According to reports, Apple is launching its upcoming iPhones without any physical SIM card slot. The rumor first came from a Brazilian site, Blog Do iPhone, claiming that iPhone 15 Pro models set to launch in the upcoming year may not have a physical SIM slot (1). Another report from MacRumors alleged that Apple had advised major telecom carriers in the United States to be prepared for the launch of eSIM-only smartphones by the end of September 2022 (2).
Also, it is possible that Apple may remove the physical slot starting with iPhone 14 models, sooner than originally rumored iPhone 15 models (3). There are also reports about the possibility of new iPhones supporting two eSIM cards, ensuring dual SIM functionality of smartphones.
We all understand the importance of SIM cards in our phones. But what would happen if we get rid of them for good? What are eSIMs? What would it mean for your new iPhone or any other smart device? Here’s everything you need to know.
Our Good Old SIM Cards
The humble physical SIM cards have survived for quite a while. However, today, most premium phones come with embedded SIMs or eSIMS to identify your smartphone to carriers. Our tried and true SIM cards are still widely used, but it is becoming more common to find new phones coming with an eSIM instead of inserting a physical SIM card (4).
SIM, Subscriber Identity Module sits in a special tray, commonly known as SIM slot – also among the top used hardware features that slide into our phones like a drawer.
Telecom carriers typically supply it and are programmed with our phones’ unique serial number, IMEI, authentication key, etc. In an era without WiFi or eSIM, our phones couldn’t make any standard phone calls outside dialing emergency numbers across a wireless network.
It happens because our SIM cards are responsible for holding all the information necessary to connect us to a cellular network. It includes the network we have subscribed to, our phone number, and what data we can use, 3G, 4G, or 5G. If we remove the SIM card, we remove the information our phones need to connect with any network.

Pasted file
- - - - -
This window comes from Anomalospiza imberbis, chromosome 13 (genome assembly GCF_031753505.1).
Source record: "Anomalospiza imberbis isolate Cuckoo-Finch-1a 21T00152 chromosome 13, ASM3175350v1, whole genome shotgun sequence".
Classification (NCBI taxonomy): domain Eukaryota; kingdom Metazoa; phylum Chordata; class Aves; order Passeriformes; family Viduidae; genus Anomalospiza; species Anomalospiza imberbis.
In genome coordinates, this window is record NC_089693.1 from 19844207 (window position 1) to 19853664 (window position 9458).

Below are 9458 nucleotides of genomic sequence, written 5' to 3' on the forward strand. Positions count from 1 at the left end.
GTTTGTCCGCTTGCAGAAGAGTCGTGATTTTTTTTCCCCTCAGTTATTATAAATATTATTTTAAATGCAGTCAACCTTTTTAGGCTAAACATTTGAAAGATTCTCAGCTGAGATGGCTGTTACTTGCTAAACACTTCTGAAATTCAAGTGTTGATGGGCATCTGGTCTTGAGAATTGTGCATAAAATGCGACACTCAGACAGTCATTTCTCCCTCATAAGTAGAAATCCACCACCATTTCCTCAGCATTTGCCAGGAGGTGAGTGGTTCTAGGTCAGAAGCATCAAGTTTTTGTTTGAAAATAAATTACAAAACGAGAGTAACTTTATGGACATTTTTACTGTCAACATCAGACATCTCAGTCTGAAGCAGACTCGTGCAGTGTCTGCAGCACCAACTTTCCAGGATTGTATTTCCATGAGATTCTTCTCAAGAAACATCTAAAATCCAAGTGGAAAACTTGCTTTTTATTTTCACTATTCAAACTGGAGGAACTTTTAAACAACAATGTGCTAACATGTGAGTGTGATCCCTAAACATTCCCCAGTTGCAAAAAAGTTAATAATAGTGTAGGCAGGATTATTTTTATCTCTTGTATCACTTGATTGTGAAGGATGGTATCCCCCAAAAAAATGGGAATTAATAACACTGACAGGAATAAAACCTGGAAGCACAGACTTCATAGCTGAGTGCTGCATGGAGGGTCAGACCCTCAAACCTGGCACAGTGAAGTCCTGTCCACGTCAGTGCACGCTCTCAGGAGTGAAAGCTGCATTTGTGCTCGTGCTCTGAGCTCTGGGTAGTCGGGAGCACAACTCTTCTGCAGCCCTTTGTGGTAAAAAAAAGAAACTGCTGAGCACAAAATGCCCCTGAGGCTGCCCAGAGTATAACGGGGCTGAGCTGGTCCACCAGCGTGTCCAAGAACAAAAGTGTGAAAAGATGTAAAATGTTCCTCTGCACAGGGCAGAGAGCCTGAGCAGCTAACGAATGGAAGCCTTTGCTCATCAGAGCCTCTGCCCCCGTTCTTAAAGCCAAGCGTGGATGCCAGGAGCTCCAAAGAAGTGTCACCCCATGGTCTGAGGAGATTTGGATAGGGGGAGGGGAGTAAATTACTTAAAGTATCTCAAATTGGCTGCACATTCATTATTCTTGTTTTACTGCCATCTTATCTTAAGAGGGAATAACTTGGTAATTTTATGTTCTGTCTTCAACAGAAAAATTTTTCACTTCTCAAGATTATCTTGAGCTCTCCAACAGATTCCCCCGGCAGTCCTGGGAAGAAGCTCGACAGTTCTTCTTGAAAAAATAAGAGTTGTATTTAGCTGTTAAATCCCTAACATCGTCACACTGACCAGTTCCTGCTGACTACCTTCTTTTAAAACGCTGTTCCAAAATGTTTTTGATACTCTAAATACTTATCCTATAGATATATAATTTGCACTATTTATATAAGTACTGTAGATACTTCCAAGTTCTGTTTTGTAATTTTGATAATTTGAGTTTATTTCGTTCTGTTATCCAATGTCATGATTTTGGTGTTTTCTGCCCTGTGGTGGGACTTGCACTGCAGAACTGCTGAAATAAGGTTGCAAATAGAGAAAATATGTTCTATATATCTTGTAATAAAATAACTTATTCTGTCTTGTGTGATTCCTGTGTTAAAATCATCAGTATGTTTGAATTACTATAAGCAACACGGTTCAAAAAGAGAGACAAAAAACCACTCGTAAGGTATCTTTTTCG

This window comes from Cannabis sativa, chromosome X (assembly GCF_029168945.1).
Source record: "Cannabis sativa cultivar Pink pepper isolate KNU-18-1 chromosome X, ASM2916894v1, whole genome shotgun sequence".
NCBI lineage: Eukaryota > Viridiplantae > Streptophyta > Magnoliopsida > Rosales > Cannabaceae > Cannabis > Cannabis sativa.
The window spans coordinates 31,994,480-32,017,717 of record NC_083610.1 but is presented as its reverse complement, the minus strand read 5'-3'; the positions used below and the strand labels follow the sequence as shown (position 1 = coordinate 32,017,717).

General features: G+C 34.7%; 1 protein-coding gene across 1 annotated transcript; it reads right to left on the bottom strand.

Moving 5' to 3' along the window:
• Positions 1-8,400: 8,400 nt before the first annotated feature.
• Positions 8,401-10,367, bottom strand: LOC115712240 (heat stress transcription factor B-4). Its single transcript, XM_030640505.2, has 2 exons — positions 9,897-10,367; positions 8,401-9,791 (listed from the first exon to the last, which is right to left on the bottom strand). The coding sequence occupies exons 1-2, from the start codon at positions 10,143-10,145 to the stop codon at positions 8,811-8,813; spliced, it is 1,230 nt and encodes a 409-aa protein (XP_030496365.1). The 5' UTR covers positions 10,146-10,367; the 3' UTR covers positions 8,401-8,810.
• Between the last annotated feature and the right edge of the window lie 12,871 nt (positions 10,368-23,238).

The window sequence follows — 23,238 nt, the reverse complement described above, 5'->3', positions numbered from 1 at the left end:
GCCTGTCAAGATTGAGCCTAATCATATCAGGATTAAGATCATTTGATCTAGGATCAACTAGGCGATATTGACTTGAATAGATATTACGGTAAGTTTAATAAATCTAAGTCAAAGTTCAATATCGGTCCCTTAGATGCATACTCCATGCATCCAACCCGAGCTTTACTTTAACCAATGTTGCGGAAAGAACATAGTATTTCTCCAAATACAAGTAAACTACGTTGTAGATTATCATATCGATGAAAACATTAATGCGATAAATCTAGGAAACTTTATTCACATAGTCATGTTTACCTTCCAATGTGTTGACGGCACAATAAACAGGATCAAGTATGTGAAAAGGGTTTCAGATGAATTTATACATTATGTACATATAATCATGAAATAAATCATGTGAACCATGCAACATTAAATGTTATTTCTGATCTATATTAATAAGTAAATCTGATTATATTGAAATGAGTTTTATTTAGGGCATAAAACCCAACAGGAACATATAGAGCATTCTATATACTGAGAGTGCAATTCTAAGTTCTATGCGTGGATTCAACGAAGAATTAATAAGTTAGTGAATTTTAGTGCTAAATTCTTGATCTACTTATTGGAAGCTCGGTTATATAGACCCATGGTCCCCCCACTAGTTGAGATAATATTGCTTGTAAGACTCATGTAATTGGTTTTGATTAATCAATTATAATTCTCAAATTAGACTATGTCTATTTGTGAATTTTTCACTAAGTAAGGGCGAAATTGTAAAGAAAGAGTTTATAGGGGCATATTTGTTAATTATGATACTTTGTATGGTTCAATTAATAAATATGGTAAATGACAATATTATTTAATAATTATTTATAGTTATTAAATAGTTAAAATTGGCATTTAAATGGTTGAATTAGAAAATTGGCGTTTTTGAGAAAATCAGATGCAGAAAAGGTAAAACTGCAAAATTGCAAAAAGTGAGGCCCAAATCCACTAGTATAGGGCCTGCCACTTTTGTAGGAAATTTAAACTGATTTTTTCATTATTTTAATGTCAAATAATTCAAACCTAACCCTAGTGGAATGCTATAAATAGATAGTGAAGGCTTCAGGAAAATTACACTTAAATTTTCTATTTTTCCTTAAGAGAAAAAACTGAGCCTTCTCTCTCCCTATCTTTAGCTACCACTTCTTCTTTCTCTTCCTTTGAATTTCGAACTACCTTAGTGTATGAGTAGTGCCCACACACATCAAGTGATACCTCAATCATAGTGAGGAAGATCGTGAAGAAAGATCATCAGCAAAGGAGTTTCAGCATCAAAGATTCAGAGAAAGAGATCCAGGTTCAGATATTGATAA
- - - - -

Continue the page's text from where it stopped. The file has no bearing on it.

Today’s most common SIM cards are very small, have a notch on one corner, and have a face-down side with gold circuits. They are read by the card reader embedded on our smartphones’ motherboards. Since they are removable, we can remove them from one device and insert them into another. It allowed us to upgrade our phones outside our tele carriers (5).
However, one of the major disadvantages of a physical SIM card is that you can only use a specific carrier’s SIM card. We will have to change our SIM if we wish to change our carrier or port our number. However, unless our phones are locked, that won’t be the case with eSIMs.
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Understanding an eSIM
As you may have already guessed, an eSIM can’t be removed from our phones. In an eSIM-enabled phone, we don’t need any physical SIM card to use the internet or make a phone call. It is a programmable SIM card that’s already soldered on our phones’ motherboards.
Meaning it will do everything our physical SIM cards can do. The only difference is we cannot remove it physically unless we decide to break open our phones and desolder the chip.
Now, some of you think it is problematic. For instance, if you are traveling abroad and wish to swap to a local carrier while keeping your phone.
However, eSIM technology makes switching carriers easier than ever. Rather than waiting for a new SIM card or visiting our nearest store to have a new one, eSIM allows us to make a switch right on our phones (6).
There are settings on eSIM that allows us to switch between carriers and lines, which makes it easier to manage our accounts. Moreover, if you prefer dual-SIMs, eSIM also offers multiple accounts, and switching between them is super easy. How convenient!
As of now, all major iPhone models starting from the iPhone X series are compatible with eSIM; if you use Google phones, models like Pixel 3, 3A, 3A XL, and 4A are compatible with the technology. Several models of Samsung smartphones and Motorola (NextGen Razr and Razr) are compatible with eSIM technology. Regrettably, OnePlus phones don’t support eSIM technology as of now (Correct me here!).
Read the official Apple post here to know how you can use eSIM on your iPhone!